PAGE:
Too Frosted to Forgive

“Man, I can’t believe that guy, every time I make a mistake, he just can’t accept my apology, and he keeps really good track…for years!”

Does your farm team have the ability to apologize and accept mistakes?

I was saddened to hear a young farmer confide with me that in all his years, he has never once heard an apology from the farm manager, his father.

Many farm families are saddled with an invisible load on their backs. Everyday they carry the baggage of hurt, caused by a habitual pattern of family members who just can’t seem to let go of past offenses.

It is time for farm families to learn how to make “quick repair” as John Gottman calls it, and we are not talking about duct tape here! Forgiveness is one of the critical issues that farm families need to take a hard look at. Why do they avoid it?

Accepting the fact that you are hurt is one thing, but the tough part about forgiveness is that it is the offended (you) who has to seek the forgiveness of the offender (another family member). “Forgiveness is difficult because the person who is hurt does the forgiving and not the person being forgiven,” according to Anger is a Choice authors Time Lahaye and Bob Philips. (Zondervan, 2002)

I was angry with my friend;
I told my wrath; my wrath did end.
I was angry with my foe,
I told it not my wrath did grow

-William Blake, A Poison Tree.

We don’t forgive and forget. We remember, but we have a choice of what we do with the memories. LaHaye says, “I can let my memories lie and move on in my life, or I can let my memories over-power me. Forgiveness is letting go. It is the relaxation of your death grip on the pain you feel.”

Pain and the baggage of hurt from un-forgiveness may be keeping your farm team stuck. You might want to consider the art of surrender. Archibald Hart says, “Forgiveness is surrendering my right to hurt you back if you hurt me.”

You choose to forgive; it is an act of the will.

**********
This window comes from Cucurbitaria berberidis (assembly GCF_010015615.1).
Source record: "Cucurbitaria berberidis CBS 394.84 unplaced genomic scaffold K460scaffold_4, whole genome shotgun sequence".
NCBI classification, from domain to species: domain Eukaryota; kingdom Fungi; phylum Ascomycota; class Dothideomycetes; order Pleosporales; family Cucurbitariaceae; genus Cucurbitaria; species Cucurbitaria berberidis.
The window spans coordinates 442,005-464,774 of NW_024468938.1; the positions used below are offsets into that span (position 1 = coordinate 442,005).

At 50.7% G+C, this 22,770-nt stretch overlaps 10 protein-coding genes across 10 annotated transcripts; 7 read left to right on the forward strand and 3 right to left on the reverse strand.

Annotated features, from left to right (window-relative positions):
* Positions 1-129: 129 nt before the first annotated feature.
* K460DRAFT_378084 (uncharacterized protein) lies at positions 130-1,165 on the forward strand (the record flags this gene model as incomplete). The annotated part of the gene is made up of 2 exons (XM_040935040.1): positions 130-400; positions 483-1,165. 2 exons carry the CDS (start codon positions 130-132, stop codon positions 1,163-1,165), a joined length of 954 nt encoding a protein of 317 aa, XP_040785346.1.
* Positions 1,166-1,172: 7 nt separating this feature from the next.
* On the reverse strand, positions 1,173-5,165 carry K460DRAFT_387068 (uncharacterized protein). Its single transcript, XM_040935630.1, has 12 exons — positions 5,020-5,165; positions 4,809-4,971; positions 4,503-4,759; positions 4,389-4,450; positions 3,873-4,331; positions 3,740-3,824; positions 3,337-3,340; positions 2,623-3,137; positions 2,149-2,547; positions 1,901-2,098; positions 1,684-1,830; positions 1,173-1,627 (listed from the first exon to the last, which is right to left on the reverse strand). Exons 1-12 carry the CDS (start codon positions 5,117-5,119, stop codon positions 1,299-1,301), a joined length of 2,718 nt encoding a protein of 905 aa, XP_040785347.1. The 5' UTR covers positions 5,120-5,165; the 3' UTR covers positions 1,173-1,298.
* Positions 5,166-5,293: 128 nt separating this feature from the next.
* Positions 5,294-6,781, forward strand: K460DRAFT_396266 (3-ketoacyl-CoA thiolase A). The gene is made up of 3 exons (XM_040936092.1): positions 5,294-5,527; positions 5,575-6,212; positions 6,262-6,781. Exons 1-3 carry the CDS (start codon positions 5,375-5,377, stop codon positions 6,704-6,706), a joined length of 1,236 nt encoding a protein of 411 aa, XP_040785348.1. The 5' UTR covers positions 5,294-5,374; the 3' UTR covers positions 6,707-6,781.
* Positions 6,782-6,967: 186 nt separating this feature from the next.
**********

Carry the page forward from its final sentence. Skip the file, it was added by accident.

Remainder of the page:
If your farm succession plan is not going well, it might be due to a lack of forgiveness. Tom Hubler of Hubler Family Business Consultants feels that lack of forgiveness is the second biggest obstacle to succession planning. Number one may be stubbornness and pride!

To be able to forgive, we have to look at the issue of hurt directly. The reasons for lack of reconciliation are many:

  1. Death: the offender has died, but the hurt lingers.
  2. Denial: refusal and rejection of the offender who says “I didn’t do anything wrong to hurt you!”
  3. Desperate fear. You lack the skills, courage or motivation to ask for an apology. You avoid drama. “Are you kidding, I can’t ask for an apology or forgiveness, that is impossible!”
  4. Deciding not to let go of the hurt. The un-forgiveness is on your part as you say “I will never let go of what that person did to me.”
  5. Missing: The offender has moved and cannot be located, you can’t have a conversation. Today with social media like LinkedIn, Facebook, and other media, it is easier to track people down.

Choose to move to a better place: reconciliation and forgiveness.

Decide to “extend the olive branch” and make the first move. Seeking healing by asking for forgiveness is an act of the will, a choice.

Emotions may flow, but that is okay. Tears are not a sign of weakness; they are healing. If things get emotional, accept that. Your feelings are a normal part of the process. Don’t wait until you feel like it to offer an apology. Do you only go out to feed the cows when you feel like it? Deal with the manure in your life that is keeping you down!

Alexander Chase said, “To understand is to forgive…even oneself.”

All farmers, male and female, could benefit from great self awareness. We all make choices. A woman at a farm crisis meeting once said, “Mom always told me that I had a choice in how to respond to what happened to me in my life. I could get bitter, or get better!”

You might want to ask a third party, a minister or counselor or facilitator to help you do a forgiveness ritual. This session can become a marker of “starting over” or “cleaning up the mess” to create a new chapter for your farm team. You identify the key issues that are keeping the family business stuck. You talk about what I call the bull in the middle of the room, the Undiscussabulls.

Focus on forgiveness, making repair and crafting a new code of conduct which aligns with your family business values and cherished beliefs.